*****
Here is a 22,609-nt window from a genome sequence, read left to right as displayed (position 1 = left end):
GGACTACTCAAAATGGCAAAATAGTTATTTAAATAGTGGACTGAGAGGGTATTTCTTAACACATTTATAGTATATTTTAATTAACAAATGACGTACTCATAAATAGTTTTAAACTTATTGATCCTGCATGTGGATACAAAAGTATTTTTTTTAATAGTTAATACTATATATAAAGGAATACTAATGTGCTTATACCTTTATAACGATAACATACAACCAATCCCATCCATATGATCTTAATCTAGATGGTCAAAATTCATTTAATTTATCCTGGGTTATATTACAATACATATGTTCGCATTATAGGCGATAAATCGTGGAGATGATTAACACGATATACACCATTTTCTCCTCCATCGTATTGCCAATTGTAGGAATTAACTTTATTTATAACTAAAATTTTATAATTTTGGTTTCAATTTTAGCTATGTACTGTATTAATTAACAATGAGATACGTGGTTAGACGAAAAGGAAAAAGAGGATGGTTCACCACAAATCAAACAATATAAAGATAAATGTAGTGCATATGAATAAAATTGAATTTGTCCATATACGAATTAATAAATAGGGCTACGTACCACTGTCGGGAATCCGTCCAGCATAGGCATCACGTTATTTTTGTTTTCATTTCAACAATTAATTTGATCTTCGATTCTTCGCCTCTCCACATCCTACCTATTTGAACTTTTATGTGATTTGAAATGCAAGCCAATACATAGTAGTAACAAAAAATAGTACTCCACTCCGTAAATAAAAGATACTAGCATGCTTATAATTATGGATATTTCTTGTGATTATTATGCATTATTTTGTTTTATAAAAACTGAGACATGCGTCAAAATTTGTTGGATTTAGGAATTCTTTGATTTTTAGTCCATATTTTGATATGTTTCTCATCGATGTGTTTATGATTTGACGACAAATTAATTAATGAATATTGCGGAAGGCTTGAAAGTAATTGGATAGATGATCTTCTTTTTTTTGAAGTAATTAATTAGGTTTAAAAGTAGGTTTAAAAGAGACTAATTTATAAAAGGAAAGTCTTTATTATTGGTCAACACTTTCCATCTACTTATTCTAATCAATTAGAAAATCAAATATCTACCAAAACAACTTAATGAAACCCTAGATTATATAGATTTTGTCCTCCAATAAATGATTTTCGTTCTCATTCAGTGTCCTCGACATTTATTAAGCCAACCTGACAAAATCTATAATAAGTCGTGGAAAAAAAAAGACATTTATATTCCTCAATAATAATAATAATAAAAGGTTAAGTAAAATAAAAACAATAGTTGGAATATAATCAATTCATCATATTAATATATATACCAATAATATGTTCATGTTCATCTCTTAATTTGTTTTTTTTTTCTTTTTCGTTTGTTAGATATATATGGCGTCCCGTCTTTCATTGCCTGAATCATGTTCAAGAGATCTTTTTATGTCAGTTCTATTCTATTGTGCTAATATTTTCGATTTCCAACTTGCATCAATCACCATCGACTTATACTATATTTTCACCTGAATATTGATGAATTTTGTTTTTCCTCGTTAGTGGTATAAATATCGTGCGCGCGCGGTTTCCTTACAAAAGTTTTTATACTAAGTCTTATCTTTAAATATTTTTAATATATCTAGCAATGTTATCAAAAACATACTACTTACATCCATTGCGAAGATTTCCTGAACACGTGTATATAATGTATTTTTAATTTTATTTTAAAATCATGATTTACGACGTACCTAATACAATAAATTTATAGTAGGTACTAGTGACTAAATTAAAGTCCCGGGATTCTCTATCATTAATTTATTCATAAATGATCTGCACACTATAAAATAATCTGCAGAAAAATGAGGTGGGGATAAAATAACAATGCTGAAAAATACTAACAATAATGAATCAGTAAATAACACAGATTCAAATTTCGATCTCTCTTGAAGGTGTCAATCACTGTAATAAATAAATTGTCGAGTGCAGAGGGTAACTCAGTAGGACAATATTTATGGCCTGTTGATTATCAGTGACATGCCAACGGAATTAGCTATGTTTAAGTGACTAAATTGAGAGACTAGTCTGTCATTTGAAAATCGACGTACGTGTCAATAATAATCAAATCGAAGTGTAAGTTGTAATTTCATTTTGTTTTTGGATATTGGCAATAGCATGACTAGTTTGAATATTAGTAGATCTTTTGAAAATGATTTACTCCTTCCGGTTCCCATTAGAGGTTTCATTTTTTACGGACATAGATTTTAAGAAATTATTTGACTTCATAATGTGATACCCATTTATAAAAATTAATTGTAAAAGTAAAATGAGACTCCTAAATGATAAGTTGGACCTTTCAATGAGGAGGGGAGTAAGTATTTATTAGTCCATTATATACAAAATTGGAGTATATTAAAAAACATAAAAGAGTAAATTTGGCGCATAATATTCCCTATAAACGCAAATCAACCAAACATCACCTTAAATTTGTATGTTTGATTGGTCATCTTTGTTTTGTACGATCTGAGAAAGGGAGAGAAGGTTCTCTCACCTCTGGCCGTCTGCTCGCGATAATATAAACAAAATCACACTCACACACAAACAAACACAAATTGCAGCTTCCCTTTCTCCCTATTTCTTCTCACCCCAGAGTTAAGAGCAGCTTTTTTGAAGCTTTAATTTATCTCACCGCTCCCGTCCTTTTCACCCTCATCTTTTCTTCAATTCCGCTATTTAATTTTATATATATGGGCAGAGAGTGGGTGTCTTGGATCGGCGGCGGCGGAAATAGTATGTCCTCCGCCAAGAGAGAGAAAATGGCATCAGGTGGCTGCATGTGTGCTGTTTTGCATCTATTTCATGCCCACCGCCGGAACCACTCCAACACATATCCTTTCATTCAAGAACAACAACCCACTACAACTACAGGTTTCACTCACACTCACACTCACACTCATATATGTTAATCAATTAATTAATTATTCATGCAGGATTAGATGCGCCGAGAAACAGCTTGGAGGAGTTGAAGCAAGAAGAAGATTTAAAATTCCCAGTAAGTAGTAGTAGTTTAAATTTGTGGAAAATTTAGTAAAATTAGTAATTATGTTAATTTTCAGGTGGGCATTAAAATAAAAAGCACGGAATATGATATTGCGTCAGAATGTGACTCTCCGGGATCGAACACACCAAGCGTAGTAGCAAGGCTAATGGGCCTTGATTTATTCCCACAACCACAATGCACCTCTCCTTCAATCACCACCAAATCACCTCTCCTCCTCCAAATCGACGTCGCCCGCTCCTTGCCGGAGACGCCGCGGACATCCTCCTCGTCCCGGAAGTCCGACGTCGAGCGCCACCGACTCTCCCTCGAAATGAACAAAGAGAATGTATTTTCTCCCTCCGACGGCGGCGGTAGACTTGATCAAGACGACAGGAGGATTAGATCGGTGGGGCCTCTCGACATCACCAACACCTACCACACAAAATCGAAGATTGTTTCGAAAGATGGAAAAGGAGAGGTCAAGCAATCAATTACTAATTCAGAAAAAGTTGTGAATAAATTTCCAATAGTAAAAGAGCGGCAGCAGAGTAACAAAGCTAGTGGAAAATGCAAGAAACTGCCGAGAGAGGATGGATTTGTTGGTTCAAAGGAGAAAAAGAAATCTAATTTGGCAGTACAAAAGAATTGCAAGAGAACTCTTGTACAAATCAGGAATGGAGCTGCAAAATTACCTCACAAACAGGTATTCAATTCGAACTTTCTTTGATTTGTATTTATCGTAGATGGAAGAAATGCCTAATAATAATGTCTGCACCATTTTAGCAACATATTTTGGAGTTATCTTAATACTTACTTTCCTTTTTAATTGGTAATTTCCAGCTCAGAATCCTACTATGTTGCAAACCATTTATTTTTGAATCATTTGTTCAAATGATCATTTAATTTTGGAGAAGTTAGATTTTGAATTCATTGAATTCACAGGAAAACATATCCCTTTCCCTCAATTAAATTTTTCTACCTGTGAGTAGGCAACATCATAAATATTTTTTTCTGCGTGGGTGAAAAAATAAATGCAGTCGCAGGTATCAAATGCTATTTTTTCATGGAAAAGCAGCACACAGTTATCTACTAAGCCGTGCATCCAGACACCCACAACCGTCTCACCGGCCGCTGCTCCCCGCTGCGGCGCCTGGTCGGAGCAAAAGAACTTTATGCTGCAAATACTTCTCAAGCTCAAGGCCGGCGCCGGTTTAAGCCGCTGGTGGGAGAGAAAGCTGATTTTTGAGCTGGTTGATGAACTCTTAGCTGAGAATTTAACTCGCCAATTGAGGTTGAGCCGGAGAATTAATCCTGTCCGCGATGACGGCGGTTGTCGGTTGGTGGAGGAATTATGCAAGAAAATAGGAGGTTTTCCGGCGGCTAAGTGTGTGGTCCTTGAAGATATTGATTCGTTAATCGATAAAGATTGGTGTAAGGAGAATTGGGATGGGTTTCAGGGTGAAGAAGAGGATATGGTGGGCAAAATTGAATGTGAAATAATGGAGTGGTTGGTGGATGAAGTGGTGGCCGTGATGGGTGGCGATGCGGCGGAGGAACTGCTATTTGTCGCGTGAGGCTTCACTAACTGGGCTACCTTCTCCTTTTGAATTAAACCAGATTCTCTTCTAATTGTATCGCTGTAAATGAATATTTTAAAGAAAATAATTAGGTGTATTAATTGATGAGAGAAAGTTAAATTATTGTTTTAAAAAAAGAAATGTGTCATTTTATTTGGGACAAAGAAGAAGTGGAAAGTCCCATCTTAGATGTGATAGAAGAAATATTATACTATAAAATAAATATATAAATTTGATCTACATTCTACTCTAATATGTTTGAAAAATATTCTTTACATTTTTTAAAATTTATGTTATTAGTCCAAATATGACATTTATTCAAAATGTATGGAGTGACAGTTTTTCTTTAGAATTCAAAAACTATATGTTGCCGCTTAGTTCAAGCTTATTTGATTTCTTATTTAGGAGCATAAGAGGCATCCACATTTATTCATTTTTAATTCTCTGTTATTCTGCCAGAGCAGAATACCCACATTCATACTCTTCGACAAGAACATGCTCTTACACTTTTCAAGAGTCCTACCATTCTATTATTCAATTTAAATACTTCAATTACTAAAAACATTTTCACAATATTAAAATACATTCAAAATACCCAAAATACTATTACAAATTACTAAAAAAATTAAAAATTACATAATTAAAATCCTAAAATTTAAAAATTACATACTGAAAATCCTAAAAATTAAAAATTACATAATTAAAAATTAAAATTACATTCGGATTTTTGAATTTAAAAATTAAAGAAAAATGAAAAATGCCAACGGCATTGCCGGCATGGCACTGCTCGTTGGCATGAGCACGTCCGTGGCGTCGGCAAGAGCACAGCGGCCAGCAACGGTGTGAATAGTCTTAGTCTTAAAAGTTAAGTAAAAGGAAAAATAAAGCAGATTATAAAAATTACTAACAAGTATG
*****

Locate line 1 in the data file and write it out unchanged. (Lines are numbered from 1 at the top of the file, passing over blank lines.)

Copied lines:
Here is a 22,609-nt window from a genome sequence, read left to right as displayed (position 1 = left end):